$ strava-auth --id 123456 --secret 0123456789abcdef

Command Line Arguments#

Parsing command line arguments (and validating, and displaying help, and all the perks of user interaction) is made easier with structopt:

main.rs
use structopt::StructOpt;

#[derive(Debug, StructOpt)]
#[structopt(name = "strava-auth")]
/// Authorize and authenticate a Strava API app.
///
/// Requires a GUI web browser to be available.
struct Arguments {
  #[structopt(short = "i")]
  id: u32,

  #[structopt(short = "s")]
  secret: String,
}

fn main() {
  let args = Arguments::from_args();
  println!("{:#?}", args);
}

Let's test it:

$ cargo run -- --id 123456 --secret 0123456789abcdef

We should get the following output:

Arguments {
    id: 123456,
    secret: "0123456789abcdef"
}

Building The Authorization URL#

The specification for the url format is given by the Strava authentication documentation.

We'll use the web version: https://www.strava.com/oauth/authorize.

By default we'll also request all the possible scopes, as we can manually authorize them individually in the authorization page. Strava sends us back the approved scopes in the redirection URL, so we'll display them as an output to the user in addition to the tokens.

For the redirect_uri, we'll use localhost as it's where our listening server will be. Luckily, it's whitelisted by Strava for local development, so no need to mess with the OAuth redirection whitelist in the settings there.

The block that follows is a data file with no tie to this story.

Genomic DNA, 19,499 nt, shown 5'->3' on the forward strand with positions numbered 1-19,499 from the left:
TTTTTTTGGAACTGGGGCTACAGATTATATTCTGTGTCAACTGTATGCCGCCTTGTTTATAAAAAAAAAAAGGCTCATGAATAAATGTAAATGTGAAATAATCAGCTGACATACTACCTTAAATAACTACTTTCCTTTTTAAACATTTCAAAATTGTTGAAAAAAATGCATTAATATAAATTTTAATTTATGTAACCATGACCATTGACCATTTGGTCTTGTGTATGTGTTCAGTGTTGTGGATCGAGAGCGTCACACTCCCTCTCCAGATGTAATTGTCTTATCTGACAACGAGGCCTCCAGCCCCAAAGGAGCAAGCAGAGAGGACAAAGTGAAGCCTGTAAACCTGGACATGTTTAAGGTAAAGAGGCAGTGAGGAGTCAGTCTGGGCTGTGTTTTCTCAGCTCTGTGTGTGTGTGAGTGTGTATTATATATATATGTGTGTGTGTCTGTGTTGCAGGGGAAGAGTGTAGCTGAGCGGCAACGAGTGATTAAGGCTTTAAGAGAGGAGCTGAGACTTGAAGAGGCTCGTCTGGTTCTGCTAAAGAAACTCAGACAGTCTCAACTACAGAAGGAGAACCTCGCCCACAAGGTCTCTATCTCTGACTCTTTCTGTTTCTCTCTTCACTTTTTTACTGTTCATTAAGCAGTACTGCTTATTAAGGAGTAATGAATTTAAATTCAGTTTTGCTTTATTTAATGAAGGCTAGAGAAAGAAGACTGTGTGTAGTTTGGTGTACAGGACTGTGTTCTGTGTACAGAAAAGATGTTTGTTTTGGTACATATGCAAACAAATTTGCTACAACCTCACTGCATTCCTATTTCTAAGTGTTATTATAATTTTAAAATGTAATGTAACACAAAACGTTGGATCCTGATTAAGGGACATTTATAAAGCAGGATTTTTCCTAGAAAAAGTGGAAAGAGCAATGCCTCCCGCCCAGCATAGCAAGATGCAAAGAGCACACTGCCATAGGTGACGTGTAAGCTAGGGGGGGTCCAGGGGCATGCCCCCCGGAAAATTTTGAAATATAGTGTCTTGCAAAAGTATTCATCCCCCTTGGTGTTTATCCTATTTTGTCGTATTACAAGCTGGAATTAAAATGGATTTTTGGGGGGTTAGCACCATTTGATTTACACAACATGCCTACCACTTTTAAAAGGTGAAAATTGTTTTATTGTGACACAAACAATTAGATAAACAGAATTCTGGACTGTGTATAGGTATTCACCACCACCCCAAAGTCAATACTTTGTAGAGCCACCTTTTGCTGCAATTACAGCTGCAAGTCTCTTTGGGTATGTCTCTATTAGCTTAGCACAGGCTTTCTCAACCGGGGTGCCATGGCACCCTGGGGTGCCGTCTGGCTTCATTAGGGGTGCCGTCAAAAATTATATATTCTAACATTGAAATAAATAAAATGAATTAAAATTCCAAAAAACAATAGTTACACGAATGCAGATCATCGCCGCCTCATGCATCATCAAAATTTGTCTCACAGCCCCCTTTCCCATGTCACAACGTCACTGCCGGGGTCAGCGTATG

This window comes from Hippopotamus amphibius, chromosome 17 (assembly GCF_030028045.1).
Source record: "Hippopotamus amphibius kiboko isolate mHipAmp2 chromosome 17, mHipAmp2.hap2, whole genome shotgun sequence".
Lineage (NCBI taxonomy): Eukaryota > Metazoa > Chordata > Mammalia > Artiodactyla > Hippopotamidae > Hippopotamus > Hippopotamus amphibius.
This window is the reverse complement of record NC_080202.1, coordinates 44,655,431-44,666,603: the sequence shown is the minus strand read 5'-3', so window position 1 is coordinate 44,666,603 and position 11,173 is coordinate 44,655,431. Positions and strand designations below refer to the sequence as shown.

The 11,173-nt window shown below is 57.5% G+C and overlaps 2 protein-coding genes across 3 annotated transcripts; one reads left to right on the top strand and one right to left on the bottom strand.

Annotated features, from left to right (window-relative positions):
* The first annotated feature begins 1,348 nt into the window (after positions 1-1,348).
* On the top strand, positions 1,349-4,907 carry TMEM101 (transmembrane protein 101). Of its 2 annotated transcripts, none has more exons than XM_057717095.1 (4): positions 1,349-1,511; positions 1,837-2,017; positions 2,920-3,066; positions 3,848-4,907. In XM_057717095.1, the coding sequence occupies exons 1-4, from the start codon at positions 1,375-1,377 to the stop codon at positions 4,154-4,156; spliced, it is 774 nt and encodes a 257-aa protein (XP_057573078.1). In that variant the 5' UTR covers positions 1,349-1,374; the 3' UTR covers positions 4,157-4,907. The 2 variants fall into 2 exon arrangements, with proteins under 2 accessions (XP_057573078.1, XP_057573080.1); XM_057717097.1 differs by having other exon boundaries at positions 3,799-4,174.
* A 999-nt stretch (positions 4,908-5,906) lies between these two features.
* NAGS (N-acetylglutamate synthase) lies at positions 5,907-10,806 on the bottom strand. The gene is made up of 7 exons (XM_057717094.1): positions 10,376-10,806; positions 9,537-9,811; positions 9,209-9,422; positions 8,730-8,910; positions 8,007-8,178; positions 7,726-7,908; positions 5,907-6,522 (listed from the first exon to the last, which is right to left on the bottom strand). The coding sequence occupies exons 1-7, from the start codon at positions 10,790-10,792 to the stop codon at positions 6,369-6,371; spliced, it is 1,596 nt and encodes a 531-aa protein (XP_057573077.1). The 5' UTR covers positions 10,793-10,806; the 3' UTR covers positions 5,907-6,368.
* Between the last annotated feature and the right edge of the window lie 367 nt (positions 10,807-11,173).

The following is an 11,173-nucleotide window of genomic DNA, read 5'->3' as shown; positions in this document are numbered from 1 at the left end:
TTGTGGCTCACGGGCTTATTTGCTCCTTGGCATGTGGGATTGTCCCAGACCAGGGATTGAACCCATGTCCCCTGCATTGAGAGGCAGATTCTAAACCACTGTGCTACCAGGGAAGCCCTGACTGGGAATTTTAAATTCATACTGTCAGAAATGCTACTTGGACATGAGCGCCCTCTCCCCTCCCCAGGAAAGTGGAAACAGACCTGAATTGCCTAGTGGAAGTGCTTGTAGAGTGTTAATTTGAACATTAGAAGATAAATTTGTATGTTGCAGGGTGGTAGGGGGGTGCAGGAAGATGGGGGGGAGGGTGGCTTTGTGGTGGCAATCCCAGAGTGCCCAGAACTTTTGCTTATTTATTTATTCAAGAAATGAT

Here's what the code looks like:

main.rs
fn make_strava_auth_url(client_id: u32) -> String {
  let scopes = [
    // "read", // Shadowed by read_all
    "read_all",
    "profile:read_all",
    "profile:write",
    // "activity:read", // Shadowed by activity:read_all
    "activity:read_all",
    "activity:write",
  ]
  .join(",");

  let params = [
    format!("client_id={}", client_id),
    String::from("redirect_uri=http://localhost:8000"),
    String::from("response_type=code"),
    String::from("approval_prompt=auto"),
    format!("scope={}", scopes),
  ]
  .join("&");
  format!("https://www.strava.com/oauth/authorize?{}", params)
}

Now we can use this function and pass the generated URL to webbrowser to open it in the default browser:

main.rs
use webbrowser;

// ...

fn main() {
  let args = Arguments::from_args();

  let auth_url = make_strava_auth_url(args.id);
  if webbrowser::open(&auth_url).is_err() {
    // Try manually
    println!("Visit the following URL to authorize your app with Strava:");
    println!("{}\n", auth_url);
  }
}

Here we can see an example of how good error handling is in Rust: rather than calling .unwrap() on the result of webbrowser::open() and crash if it failed to find a suitable browser to open the URL in, we provide a fallback by showing it to the user and letting them open it manually.